Espa?ol es vida para algunos estudiantes de BYU


    By Amy Allen

    Spanish is life for BYU students in the Spanish intensive program this spring as they eat, live, and sleep language and culture while living in Foreign Language Housing.

    The program requires students to take nine credits of classes. Required classes include Spanish 201, 202 and 211.

    The class lasts four hours every morning and prepares students for a trip to Mexico at the end of the term.

    In Mexico, students will live with native church members.

    Students participating in the program say the courses are difficult, but since they are all working to attain fluency for their trip, they help each other out.

    Danny “Pepe” Dorr, 22, a junior from Orem, majoring in linguistics, said the camaraderie between students has helped him learn Spanish.

    “Friendships have developed quickly because we are all working towards the same goal and want to do the best that we can,” Dorr said. “It has only been a few weeks and we study together, we go to class together, go to church together and have fun together.”

    Dale Jarman, founder and director of the program, said the program is good because students live the language as they study it.

    “Students get the benefit of immersing themselves in the Spanish language,” Jarman said. “They live with native Spanish speakers while participating in the program. At the end of the course, they get to see how well their hard work paid off when we go to Mexico.”

    Resident facilitators are present in each apartment to help students develop language skills and keep them from reverting to English.

    Current facilitators are from Spain, Colombia, Mexico, Argentina, and Peru.

    Jarman said constantly practicing Spanish is a big part of the program.

    “I have found that the students” amount of enjoyment in Mexico is in direct proportion to the amount of Spanish they speak during the classes,” Jarman said. “Language immersion is necessary to prepare the students for Mexico.”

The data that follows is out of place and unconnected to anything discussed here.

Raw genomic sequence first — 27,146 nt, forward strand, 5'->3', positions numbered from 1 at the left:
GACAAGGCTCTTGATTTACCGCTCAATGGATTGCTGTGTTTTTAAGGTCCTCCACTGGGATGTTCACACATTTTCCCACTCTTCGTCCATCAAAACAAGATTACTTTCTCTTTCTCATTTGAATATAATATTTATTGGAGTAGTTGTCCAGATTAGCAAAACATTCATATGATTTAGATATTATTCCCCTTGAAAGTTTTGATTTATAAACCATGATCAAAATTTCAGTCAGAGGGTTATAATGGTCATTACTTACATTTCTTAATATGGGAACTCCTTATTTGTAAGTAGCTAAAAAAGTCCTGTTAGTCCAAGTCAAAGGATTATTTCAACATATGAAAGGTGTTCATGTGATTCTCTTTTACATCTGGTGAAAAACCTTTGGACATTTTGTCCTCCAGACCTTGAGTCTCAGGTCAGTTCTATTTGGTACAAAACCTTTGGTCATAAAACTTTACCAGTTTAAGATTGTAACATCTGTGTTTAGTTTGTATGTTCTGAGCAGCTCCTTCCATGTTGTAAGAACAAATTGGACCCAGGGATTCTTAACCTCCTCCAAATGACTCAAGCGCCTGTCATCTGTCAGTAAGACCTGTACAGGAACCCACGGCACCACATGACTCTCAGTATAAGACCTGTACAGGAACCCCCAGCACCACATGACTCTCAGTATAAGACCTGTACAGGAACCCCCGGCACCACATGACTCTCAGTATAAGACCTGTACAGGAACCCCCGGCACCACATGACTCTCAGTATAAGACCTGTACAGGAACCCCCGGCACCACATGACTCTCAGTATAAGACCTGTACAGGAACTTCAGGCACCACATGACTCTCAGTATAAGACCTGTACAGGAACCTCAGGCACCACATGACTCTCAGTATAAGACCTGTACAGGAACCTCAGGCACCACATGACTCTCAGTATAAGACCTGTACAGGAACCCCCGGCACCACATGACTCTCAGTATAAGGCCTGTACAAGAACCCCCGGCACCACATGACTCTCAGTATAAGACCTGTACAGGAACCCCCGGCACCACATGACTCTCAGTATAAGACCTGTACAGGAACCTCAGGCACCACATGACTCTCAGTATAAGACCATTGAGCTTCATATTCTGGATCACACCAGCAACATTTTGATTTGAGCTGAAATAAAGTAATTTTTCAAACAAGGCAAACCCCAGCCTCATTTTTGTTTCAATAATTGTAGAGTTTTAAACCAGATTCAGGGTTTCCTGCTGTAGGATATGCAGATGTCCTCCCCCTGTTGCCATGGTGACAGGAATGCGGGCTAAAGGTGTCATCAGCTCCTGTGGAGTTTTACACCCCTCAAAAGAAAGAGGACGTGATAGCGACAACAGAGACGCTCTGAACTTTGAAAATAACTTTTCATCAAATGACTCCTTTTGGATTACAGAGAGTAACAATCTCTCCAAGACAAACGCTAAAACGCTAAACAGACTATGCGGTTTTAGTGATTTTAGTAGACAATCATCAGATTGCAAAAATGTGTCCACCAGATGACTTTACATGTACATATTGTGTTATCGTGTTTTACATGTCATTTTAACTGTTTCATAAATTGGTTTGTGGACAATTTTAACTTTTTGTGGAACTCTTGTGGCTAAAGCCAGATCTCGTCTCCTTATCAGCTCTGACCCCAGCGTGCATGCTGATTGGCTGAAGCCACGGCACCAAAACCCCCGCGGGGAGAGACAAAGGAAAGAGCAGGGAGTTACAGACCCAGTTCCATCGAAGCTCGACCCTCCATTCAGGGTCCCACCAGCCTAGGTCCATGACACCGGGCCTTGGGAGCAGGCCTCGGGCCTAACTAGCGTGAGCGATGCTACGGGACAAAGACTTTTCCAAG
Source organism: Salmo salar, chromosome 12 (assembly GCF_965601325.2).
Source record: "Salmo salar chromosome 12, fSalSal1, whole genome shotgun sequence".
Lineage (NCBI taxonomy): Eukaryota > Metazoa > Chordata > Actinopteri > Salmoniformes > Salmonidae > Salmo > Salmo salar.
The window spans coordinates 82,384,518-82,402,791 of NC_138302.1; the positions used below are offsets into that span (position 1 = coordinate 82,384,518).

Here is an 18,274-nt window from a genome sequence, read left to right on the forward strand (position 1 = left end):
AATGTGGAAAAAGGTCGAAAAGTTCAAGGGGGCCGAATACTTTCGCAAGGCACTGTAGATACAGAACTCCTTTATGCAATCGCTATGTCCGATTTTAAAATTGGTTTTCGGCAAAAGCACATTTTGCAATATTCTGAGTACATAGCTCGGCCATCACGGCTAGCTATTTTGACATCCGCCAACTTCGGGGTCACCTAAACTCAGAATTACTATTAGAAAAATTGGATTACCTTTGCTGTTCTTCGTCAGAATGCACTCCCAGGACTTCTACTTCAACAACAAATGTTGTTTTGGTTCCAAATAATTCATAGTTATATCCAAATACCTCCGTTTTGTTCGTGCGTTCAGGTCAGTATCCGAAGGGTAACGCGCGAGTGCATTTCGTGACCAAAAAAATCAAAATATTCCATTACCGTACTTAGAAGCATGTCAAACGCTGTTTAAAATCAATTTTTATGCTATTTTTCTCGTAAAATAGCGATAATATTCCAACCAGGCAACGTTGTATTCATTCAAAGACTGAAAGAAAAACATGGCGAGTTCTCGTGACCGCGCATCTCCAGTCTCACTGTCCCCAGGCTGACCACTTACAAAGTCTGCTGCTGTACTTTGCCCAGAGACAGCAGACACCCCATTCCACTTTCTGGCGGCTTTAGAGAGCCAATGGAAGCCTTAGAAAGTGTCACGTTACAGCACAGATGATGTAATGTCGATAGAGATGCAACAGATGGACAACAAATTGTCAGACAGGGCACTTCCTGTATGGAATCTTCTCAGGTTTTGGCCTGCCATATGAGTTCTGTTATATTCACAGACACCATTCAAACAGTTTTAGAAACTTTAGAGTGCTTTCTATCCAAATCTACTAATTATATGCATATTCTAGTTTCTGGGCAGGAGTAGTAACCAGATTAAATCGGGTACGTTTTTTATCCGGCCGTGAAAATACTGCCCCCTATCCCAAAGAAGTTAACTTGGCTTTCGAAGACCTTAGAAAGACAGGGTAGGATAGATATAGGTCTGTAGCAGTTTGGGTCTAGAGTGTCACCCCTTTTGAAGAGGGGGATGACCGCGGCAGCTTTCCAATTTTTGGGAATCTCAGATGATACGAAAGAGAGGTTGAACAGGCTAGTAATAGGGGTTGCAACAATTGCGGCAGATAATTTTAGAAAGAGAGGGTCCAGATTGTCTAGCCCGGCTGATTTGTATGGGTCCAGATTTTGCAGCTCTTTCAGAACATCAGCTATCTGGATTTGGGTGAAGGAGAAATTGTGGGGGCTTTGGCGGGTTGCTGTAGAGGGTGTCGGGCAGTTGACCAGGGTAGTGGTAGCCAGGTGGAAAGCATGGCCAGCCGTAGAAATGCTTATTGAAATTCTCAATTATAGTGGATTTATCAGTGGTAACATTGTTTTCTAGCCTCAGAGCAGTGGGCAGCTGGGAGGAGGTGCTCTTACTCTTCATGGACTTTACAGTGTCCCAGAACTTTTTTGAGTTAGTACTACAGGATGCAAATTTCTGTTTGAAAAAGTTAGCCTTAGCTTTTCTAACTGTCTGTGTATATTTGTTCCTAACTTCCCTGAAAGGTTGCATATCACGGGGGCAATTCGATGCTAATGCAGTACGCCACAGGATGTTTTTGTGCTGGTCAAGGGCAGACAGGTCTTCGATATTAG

Because of the intense language immersion, Dorr said he has begun thinking in Spanish and now struggles to teach at the MTC in Romanian.

    “I speak Spanish here constantly, take classes in Spanish and study in Spanish, so sometimes I greet my missionaries with a big, ”?Hola! ?C?mo est?n?” when I should greet them in Romanian,” Dorr said. “I don”t realize it until they look at me with blank stares.”

    Crystal Bloom, 18, a freshman from Hesperia, Calif., majoring in recreation management and youth leadership, says she feels guilty speaking English at her job.

    “I have class for four hours a day and am required to speak Spanish in the complex, so when I come to work, I feel guilty because I don”t speak Spanish,” Bloom said. “I feel like I am cheating or something.”

    The group will travel in buses from Provo to Tucson, Ariz., and south to the city of Obreg?n. They will divide into groups and go home with host families.

    They will participate in activities with young single adults in the stake.

    Students will give talks on Sunday at church and have a special testimony meeting with their host families.

    During their stay with host families, students will perform tasks such as riding a bus downtown, interviewing people and asking a police officer for directions.

    Print Friendly, PDF & Email